1 February 2016

An appreciation by Paddy Lennon

London Irish lost a good friend and a loyal supporter when Sir Terry Wogan passed away on Sunday.

There have been many generous tributes to Terry over the past 48 hours and while some have mentioned his love of sport, none have focussed on his passion for rugby.

Terry was introduced to rugby during his schooldays at Crescent College in Limerick.  “I played rugby from the time I was about eight,” he wrote in his memoir “Is it me?” published in 2000.  He left Limerick in his mid-teens for Dublin where he went to Belvedere College to finish his secondary school education.  Belvedere is one of the Irish capital’s great rugby schools and it wasn’t long before Terry found himself under consideration for the first team.

“Limerick and Munster stood me in good stead on the rugby field, though,” he wrote.  “They assumed I would be in the Limerick tradition: tough, aggressive, born to the oval ball. They never really found out the truth.  I had grown over the previous summer, and was built like a brick outhouse, so they confused strength and bulk with aggression and there I was, just sixteen, on the first team squad of one of the two or three best school rugby teams in Ireland.”

In typical self-deprecating manner he described his playing style: “the main features of the Wogan game were pretty unremarkable: a little leaning on my opposite number in the scrum, and some desultory jumping in the lineout.”

After school Terry went on to join the Old Belvedere Rugby Club in the Irish capital where he “trained in a desultory manner once a week, and played on the weekend for the 3rd XV” until his growing fame as a broadcaster eventually put paid to his playing career.  However, his passion for the game remained undiminished and he attended matches whenever and wherever he could.

Following his move to London in 1969, it was almost inevitable that he would find his way to London Irish.  He proudly supported the club through good times and bad and in recent seasons, more often than not, slipping into Madejski Stadium just before kick-off.

While he has been rightly praised for his commitment to BBC’s “Children in Need” charity, Terry was also generous of his time and support in many less high profile causes.  For example, this writer asked him to support London Irish’s fund-raising efforts for the late Jarrod Cunningham and his MND charity in 2003. Not only did Terry endorse the programme of activity, he also turned up and spoke at the major fund-raising event at the Hilton in Park Lane, in the process generating much-needed profile and financial support for Jarrod’s campaign.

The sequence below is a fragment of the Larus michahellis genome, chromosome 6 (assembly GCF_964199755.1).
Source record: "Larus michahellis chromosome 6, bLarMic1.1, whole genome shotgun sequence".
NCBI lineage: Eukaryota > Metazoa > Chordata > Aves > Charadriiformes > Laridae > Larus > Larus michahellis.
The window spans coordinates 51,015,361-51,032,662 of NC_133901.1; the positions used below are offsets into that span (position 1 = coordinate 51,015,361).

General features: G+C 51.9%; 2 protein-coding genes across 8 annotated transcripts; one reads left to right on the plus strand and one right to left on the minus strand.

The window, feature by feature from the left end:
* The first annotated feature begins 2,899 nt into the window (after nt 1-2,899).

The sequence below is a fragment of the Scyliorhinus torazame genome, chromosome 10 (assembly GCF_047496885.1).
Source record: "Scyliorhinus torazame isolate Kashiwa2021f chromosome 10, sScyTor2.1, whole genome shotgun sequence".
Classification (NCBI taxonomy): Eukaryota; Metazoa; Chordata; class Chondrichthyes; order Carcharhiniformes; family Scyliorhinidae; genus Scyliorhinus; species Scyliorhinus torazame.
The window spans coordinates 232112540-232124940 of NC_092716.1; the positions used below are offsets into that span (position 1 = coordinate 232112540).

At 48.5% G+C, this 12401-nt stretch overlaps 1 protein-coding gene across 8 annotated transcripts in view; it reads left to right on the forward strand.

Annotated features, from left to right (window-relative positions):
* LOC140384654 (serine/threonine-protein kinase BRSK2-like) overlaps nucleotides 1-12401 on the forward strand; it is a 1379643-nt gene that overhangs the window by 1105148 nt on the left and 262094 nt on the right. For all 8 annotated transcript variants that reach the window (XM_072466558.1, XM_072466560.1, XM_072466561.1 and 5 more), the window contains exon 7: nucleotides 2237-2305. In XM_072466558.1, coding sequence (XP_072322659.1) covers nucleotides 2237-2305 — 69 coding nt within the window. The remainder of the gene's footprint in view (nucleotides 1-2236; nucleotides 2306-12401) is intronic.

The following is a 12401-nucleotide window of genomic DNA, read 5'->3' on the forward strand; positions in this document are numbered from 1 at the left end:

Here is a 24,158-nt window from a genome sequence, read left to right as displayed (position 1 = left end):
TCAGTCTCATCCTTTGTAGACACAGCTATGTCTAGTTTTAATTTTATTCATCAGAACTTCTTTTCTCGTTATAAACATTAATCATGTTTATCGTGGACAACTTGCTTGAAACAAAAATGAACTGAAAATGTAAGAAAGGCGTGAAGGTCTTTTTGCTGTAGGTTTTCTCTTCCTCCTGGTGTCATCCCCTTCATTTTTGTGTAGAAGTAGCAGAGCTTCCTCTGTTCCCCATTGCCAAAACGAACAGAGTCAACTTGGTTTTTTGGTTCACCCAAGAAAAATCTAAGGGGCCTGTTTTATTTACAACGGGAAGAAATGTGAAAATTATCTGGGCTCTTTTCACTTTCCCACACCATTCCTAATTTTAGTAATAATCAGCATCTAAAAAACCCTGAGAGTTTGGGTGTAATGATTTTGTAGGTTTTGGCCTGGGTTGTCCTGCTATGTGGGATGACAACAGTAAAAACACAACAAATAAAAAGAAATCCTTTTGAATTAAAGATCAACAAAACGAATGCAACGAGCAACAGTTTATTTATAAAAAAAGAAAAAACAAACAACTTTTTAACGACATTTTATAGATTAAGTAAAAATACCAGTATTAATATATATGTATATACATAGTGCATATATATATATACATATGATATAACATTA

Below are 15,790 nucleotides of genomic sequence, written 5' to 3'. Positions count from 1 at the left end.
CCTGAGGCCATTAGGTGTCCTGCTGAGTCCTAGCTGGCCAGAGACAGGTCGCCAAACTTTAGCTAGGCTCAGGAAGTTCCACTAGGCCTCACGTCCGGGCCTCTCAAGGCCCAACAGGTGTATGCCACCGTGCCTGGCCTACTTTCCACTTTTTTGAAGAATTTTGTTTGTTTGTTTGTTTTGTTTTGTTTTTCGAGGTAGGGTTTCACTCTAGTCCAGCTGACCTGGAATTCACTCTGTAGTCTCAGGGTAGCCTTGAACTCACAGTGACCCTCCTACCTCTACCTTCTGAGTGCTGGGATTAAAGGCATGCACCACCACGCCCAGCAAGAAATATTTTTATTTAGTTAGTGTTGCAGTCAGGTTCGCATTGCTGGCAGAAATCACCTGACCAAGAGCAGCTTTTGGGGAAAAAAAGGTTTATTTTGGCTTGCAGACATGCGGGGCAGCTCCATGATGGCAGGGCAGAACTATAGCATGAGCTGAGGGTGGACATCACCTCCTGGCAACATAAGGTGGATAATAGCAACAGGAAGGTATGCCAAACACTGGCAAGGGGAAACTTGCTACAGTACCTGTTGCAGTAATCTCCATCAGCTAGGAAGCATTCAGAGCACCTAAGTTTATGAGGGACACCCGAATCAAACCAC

For many London Irish supporters of a certain vintage, Terry will always have their respect and their gratitude.  In the 1970s and 1980s when it was unfashionable to be Irish in this country, Terry enjoyed a high profile in British broadcasting where his cheery good humour and Irish accent were a comfort to the thousands of fellow Irish men and women living in Britain in those troubled times.

He told an interviewer in 2010, “I didn’t feel any guilt because things being done in the name of Irish freedom were not being done by me or anyone that I knew, or by the generations of Irish people who contributed to this country.  All I felt was an Irish voice must be hard for some people.”

As Ireland’s Taoiseach, Enda Kenny said on Sunday, “As an Irishman, Terry Wogan occupied a special place in British listeners’ hearts and he acted in no small way as a bridge between Ireland and Britain.”

Terry was always proud of his Irishness, never more so, in the build-up to an Ireland v England match in the Six Nations Championship.  He loved the big match day atmosphere at Lansdowne Road or Twickenham Stadiums.  He often told the story of one England/Ireland at the latter venue,  ”which, as per usual, was not going the way of the boys in green.  To put it mildly, the boys had gone walkabout.   After one particularly painful passage of fumbles, dithers and knock-ons, a sorrowful Irish voice behind me roared: ‘Ah, come on Ireland! Be serious!’

We will not see his like again.

London Irish extends its sincere sympathy to Terry’s wife, Helen and to his sons, Alan and Mark, and daughter, Katherine, and all his family and friends.

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